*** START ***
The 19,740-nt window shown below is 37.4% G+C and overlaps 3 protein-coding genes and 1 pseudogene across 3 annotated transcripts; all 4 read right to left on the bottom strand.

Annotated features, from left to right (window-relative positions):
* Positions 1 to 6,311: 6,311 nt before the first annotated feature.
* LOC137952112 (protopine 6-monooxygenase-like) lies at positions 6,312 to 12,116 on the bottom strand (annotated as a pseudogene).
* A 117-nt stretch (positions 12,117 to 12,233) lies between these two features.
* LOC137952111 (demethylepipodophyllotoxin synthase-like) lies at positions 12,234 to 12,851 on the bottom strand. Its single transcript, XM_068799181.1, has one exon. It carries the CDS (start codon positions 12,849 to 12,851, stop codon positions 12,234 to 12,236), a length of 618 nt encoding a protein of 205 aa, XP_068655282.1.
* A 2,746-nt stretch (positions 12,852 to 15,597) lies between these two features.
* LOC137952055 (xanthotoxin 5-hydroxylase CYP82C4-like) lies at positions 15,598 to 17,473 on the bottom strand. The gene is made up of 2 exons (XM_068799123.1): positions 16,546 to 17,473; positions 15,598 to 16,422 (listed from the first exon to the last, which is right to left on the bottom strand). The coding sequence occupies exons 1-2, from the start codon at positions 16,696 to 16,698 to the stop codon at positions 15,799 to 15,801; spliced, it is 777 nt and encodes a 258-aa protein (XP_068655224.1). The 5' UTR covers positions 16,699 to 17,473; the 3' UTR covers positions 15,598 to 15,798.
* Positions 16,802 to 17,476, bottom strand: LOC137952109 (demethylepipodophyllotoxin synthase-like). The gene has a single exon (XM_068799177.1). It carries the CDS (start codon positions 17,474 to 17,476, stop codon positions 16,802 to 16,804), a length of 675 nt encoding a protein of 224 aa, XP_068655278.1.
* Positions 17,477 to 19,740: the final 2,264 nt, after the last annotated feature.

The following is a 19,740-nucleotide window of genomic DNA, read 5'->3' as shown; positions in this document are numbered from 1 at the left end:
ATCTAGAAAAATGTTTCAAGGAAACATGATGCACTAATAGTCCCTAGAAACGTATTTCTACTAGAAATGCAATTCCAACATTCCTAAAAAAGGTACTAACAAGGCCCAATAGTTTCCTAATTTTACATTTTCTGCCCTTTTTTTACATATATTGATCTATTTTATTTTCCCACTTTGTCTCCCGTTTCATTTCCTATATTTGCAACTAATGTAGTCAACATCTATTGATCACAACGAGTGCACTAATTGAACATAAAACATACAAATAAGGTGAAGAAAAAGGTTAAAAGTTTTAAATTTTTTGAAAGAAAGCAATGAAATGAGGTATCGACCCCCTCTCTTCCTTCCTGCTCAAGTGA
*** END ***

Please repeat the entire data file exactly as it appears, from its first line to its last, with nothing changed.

The 19,740-nt window shown below is 37.4% G+C and overlaps 3 protein-coding genes and 1 pseudogene across 3 annotated transcripts; all 4 read right to left on the bottom strand.

Annotated features, from left to right (window-relative positions):
* Positions 1 to 6,311: 6,311 nt before the first annotated feature.
* LOC137952112 (protopine 6-monooxygenase-like) lies at positions 6,312 to 12,116 on the bottom strand (annotated as a pseudogene).
* A 117-nt stretch (positions 12,117 to 12,233) lies between these two features.
* LOC137952111 (demethylepipodophyllotoxin synthase-like) lies at positions 12,234 to 12,851 on the bottom strand. Its single transcript, XM_068799181.1, has one exon. It carries the CDS (start codon positions 12,849 to 12,851, stop codon positions 12,234 to 12,236), a length of 618 nt encoding a protein of 205 aa, XP_068655282.1.
* A 2,746-nt stretch (positions 12,852 to 15,597) lies between these two features.
* LOC137952055 (xanthotoxin 5-hydroxylase CYP82C4-like) lies at positions 15,598 to 17,473 on the bottom strand. The gene is made up of 2 exons (XM_068799123.1): positions 16,546 to 17,473; positions 15,598 to 16,422 (listed from the first exon to the last, which is right to left on the bottom strand). The coding sequence occupies exons 1-2, from the start codon at positions 16,696 to 16,698 to the stop codon at positions 15,799 to 15,801; spliced, it is 777 nt and encodes a 258-aa protein (XP_068655224.1). The 5' UTR covers positions 16,699 to 17,473; the 3' UTR covers positions 15,598 to 15,798.
* Positions 16,802 to 17,476, bottom strand: LOC137952109 (demethylepipodophyllotoxin synthase-like). The gene has a single exon (XM_068799177.1). It carries the CDS (start codon positions 17,474 to 17,476, stop codon positions 16,802 to 16,804), a length of 675 nt encoding a protein of 224 aa, XP_068655278.1.
* Positions 17,477 to 19,740: the final 2,264 nt, after the last annotated feature.

The following is a 19,740-nucleotide window of genomic DNA, read 5'->3' as shown; positions in this document are numbered from 1 at the left end:
ATCTAGAAAAATGTTTCAAGGAAACATGATGCACTAATAGTCCCTAGAAACGTATTTCTACTAGAAATGCAATTCCAACATTCCTAAAAAAGGTACTAACAAGGCCCAATAGTTTCCTAATTTTACATTTTCTGCCCTTTTTTTACATATATTGATCTATTTTATTTTCCCACTTTGTCTCCCGTTTCATTTCCTATATTTGCAACTAATGTAGTCAACATCTATTGATCACAACGAGTGCACTAATTGAACATAAAACATACAAATAAGGTGAAGAAAAAGGTTAAAAGTTTTAAATTTTTTGAAAGAAAGCAATGAAATGAGGTATCGACCCCCTCTCTTCCTTCCTGCTCAAGTGA